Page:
Loneliness affects us because we are social animals. We crave human interaction. A hug. A smile. It actually satisfies our soul. One of the most important thing that we need to feel as humans is that we are significant to at least one other person. The fact that we are significant creates meaning for us and a reason to get out of bed in the mornings. Feeling connected to others is vital for our emotional health. The thought of existing without others caring about our existence is a painful thing to come to terms with.
Alone in a crowd…
Not everyone can walk into a room full of people and work the crowd. Many of us have been at an event or social gathering and couldn’t wait for it to end. Loneliness can be even more acute when you are actually with people that you cannot relate to or have nothing in common with or in a relationship where for all intents and purposes you don’t exist for the other person.
In the city there is a lot of activities you can do. You can sign up a class or do any weird and wonderful thing you can imagine. There are lots of people around in the city to do things with but no one to do nothing with. It is the most wonderful feeling just to be with someone, doing nothing. I think the real issue is that people are ashamed to say “I’m lonely. It is tantamount to saying that you have failed. To say that you are lonely is to admit that you got your social networking wrong. The invisible man. The invisible woman.
It seems sad but true but people are lonelier in the cities than they are in remote areas. People who live in remote areas usually have the personality type to deal with solitude.
People are under the illusion that big cities means more opportunity to meet people and make friends. Not necessarily. Big cities means more people, simply that! Everyone’s in their own world. Everyone’s in a rush. The problem with the big city is that everyone lives parallel lives. We pass people on the stairs… in our cars… in our lives. We seldom face each other anymore. Back in the day people took the time to talk to each other. My mother knew very one up and down our road. We knew each other enough didn’t feel embarrassed to ask for help. Today we live in boxes we drives in boxes to go to work in a box. The problem with that is that we don’t really know anyone. Apart from the perfunctory meet and greet we don’t make friends easier. For an adult to walk up to strangers and ask them to be your friend is a little creepy.
How to cope with loneliness…
Loneliness is one of the social diseases of living in our society. In order to combat it we need to talk about it and we need to embrace it as a by-product of the way we live today.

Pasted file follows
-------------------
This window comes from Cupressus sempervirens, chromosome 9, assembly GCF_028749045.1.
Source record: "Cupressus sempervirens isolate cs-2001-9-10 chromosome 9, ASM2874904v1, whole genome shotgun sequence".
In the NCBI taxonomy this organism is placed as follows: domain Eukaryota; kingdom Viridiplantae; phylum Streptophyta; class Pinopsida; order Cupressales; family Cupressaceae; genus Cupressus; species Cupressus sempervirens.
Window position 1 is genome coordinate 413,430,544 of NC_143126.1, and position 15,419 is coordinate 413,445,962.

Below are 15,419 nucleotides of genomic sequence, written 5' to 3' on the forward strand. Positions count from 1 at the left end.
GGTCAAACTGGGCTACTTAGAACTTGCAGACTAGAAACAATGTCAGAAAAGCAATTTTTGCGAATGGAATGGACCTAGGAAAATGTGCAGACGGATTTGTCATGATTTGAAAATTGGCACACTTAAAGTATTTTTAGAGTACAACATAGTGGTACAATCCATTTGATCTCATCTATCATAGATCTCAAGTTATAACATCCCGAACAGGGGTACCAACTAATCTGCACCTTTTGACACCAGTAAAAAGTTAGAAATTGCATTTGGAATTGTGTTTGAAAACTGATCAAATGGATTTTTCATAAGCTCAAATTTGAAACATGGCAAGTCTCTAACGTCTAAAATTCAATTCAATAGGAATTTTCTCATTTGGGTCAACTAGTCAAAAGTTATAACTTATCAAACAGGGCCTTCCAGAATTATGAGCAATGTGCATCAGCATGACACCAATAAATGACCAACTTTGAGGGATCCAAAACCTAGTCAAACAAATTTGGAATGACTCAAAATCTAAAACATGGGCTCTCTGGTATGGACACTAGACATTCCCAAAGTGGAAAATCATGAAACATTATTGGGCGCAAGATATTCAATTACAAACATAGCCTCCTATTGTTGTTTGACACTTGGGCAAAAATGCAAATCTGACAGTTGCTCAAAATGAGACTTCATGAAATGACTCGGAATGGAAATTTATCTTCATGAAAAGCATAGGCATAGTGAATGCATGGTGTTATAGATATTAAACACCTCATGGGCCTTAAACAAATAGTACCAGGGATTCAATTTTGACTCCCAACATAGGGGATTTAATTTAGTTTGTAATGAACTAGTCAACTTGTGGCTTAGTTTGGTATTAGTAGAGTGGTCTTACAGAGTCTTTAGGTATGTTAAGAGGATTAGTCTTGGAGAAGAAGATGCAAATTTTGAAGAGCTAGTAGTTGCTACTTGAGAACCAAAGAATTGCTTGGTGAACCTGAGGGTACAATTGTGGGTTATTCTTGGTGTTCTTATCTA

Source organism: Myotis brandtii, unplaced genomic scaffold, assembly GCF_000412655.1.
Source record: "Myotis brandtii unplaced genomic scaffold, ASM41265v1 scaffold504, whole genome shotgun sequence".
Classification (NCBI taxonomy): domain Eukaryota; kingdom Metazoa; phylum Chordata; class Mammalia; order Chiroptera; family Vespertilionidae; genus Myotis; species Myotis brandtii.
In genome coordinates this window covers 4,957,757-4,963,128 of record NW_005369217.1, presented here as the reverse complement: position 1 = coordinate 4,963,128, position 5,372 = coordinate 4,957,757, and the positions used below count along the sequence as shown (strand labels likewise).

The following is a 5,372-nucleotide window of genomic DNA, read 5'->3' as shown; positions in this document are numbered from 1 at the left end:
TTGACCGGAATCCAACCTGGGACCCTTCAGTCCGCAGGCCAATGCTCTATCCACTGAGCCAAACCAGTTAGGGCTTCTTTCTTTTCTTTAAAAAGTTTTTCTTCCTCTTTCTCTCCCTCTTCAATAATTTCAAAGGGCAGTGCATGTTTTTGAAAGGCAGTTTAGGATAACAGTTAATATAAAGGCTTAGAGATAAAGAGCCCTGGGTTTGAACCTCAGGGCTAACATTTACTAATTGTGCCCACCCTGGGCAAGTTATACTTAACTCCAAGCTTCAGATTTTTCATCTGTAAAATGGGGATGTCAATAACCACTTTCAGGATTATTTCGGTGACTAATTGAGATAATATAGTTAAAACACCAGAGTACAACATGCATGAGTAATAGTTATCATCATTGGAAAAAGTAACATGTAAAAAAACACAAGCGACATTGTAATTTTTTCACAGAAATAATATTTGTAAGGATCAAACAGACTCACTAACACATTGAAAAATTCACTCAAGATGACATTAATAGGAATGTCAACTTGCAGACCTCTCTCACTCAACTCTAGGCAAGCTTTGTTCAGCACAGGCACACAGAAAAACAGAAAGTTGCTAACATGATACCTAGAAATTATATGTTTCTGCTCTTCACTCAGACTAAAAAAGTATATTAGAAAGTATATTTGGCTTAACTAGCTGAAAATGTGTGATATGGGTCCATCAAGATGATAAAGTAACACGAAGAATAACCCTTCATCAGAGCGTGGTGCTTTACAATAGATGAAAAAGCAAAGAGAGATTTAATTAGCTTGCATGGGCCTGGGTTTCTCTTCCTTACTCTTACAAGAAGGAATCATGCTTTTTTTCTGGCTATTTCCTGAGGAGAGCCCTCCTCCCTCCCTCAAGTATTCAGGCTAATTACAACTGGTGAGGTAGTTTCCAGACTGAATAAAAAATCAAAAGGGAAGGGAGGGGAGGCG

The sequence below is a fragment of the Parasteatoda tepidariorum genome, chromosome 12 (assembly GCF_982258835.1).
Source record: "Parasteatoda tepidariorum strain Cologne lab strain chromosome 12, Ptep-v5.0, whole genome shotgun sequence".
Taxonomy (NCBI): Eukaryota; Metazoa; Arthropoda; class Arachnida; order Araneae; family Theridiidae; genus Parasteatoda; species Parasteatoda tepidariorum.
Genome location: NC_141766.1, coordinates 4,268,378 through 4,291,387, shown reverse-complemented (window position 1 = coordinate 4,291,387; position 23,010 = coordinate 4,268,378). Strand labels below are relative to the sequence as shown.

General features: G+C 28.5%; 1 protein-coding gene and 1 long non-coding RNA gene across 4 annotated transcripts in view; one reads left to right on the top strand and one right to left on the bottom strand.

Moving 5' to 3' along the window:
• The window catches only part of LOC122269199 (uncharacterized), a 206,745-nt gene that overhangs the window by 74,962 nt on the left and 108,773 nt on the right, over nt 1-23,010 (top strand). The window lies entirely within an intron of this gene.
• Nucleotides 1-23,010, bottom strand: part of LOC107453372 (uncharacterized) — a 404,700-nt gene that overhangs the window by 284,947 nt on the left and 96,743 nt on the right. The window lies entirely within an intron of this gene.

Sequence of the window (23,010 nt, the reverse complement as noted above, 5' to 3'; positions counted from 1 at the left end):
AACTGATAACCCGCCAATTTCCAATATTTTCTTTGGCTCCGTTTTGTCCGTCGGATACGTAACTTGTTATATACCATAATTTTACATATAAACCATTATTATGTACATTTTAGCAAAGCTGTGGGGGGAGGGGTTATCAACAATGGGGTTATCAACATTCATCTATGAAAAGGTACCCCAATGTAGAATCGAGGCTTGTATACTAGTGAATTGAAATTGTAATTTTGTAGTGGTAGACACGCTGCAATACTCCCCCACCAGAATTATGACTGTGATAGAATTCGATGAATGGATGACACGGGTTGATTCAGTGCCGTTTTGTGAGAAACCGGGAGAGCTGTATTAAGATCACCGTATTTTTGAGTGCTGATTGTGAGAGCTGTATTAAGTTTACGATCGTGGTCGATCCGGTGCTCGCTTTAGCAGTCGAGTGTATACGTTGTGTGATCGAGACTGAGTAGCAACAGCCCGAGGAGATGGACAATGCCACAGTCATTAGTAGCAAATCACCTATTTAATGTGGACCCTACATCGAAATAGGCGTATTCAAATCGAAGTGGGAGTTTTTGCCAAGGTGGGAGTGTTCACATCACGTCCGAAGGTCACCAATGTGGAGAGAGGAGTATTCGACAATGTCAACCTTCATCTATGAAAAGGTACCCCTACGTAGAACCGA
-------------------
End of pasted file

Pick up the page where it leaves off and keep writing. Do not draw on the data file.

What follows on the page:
1. Take a cool look at your social network and ask yourself have you build reserves if circumstances change. What would happen if your partner passed away or you lost your job?
You need to start investing in your social network now. The time to act is now. Instead of spreading yourself thinly across the people that you know. Start building deep meaningful relationship. Start to develop bonds with people from all walks of life and of any age. If you are thinking that this is a little calculated. I agree and to me there is nothing wrong with this. We need to start scratching each other’s backs. We need to be able to ask for help without feeling ridiculous. People need to look out for one anther we need to face each other physically more. We need to lean in towards each other more. Talk and listen. If we don’t we may wake up one day and realise that the only friends we have are virtual and on face book.
2. If you find yourself alone and lonely then make friends with yourself. I know this sounds a bit of a cliché but it works. Treat yourself like a friend that you need to get close to. Learn all there is to know about yourself. What music do you like? What hobbies do you have? What books do you like to read? Where do you want to go on holiday?
3. One of the best cures for loneliness is volunteering. Helping people in need will feed your soul. The dividends you will reap from helping will pay off in ways that you ever dreamt of.
4. One of the thinks that loneliness does when it gets a hold of you is give you an ‘I can’t be bothered’ or ‘what’s the point’ approach to life. You need to get off you butt and make the effort. The next stop down the line from this attitude is depression.
5. Develop a routine where you have to do certain things at certain times of the day. It will help with your focus and concentration.
6. I think I have saved the best until last. Get a pet. Dogs are the best but if you cannot keep a dog, then get a cat. If you can’t keep a cat then get a guinea pig. If you can keep guinea pig then get a gold fish. Share your space with another breathing creature.
Do you think that loneliness is a disease? What strategies do you recommend to combat loneliness?